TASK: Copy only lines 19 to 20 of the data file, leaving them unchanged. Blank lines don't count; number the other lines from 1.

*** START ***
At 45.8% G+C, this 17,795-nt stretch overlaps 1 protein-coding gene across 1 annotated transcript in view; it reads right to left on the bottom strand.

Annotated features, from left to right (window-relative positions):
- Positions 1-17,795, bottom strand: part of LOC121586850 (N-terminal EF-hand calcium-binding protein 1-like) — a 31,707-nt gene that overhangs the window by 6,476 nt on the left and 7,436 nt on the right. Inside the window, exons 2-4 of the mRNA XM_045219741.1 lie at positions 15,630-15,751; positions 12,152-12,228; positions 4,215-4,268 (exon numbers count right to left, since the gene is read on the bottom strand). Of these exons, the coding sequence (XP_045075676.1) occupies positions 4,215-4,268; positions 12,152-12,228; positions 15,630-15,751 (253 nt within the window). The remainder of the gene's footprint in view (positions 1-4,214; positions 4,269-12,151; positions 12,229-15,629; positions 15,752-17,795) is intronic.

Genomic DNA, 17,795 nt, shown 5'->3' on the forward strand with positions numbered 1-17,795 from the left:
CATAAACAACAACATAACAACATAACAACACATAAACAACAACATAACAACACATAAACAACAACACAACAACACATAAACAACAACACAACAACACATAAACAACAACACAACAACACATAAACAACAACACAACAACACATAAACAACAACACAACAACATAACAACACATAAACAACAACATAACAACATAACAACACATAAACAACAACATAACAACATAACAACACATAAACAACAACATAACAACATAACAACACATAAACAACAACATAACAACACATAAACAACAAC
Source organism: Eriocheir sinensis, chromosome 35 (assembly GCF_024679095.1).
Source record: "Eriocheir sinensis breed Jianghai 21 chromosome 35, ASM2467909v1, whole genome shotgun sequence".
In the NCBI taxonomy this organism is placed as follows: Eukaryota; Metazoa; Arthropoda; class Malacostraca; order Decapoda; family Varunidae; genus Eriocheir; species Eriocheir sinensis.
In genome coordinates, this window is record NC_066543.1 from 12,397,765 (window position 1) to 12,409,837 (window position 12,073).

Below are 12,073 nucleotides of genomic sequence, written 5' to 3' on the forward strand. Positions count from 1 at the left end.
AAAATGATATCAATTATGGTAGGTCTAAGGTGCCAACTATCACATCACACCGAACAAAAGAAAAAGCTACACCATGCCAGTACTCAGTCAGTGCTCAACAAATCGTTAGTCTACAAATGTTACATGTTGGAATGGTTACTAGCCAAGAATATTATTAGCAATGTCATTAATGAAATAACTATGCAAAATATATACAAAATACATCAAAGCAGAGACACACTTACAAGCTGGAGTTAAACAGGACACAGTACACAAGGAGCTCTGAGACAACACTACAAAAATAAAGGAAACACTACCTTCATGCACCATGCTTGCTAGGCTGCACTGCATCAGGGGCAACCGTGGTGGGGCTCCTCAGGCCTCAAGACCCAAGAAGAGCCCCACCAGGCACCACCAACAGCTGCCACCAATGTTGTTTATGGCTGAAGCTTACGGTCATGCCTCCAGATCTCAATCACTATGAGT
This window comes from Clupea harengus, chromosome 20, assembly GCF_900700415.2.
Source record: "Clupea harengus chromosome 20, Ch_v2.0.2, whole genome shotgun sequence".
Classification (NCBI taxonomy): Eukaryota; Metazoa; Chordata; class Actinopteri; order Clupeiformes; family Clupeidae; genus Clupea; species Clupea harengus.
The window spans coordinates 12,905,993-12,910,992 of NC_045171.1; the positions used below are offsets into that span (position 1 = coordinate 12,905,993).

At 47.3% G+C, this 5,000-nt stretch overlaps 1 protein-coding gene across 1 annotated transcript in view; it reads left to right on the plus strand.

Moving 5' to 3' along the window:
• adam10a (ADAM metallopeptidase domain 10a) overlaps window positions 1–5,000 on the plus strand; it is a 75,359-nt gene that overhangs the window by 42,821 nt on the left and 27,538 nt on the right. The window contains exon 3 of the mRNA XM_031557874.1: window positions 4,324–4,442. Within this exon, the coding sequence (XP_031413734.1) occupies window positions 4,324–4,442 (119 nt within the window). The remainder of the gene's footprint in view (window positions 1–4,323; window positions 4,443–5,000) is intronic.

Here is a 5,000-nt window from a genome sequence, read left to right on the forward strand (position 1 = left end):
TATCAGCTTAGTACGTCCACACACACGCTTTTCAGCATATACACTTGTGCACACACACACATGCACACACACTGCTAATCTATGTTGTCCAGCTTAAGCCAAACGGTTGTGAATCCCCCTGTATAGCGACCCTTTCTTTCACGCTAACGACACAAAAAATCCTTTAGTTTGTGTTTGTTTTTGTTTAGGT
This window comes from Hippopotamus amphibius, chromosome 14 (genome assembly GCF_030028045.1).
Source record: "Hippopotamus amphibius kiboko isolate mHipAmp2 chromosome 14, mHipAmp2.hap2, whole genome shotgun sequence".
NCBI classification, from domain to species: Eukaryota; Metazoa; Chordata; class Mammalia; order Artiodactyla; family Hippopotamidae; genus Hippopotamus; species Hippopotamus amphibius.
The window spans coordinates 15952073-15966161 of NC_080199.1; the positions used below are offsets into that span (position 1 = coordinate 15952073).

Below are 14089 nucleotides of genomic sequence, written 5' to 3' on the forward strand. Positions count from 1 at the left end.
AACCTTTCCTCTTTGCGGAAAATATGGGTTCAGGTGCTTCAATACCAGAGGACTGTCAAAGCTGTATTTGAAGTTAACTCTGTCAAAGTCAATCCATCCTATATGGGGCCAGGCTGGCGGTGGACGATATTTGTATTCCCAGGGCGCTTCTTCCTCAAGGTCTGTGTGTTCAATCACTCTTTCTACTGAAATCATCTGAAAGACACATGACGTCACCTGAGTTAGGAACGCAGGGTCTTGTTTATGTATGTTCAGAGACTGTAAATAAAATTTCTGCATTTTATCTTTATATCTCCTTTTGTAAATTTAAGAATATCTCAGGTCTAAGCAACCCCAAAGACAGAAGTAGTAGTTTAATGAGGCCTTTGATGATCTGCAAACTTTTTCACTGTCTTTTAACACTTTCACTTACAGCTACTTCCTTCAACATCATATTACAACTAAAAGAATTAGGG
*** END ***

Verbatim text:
Here is a 5,000-nt window from a genome sequence, read left to right on the forward strand (position 1 = left end):
TATCAGCTTAGTACGTCCACACACACGCTTTTCAGCATATACACTTGTGCACACACACACATGCACACACACTGCTAATCTATGTTGTCCAGCTTAAGCCAAACGGTTGTGAATCCCCCTGTATAGCGACCCTTTCTTTCACGCTAACGACACAAAAAATCCTTTAGTTTGTGTTTGTTTTTGTTTAGGT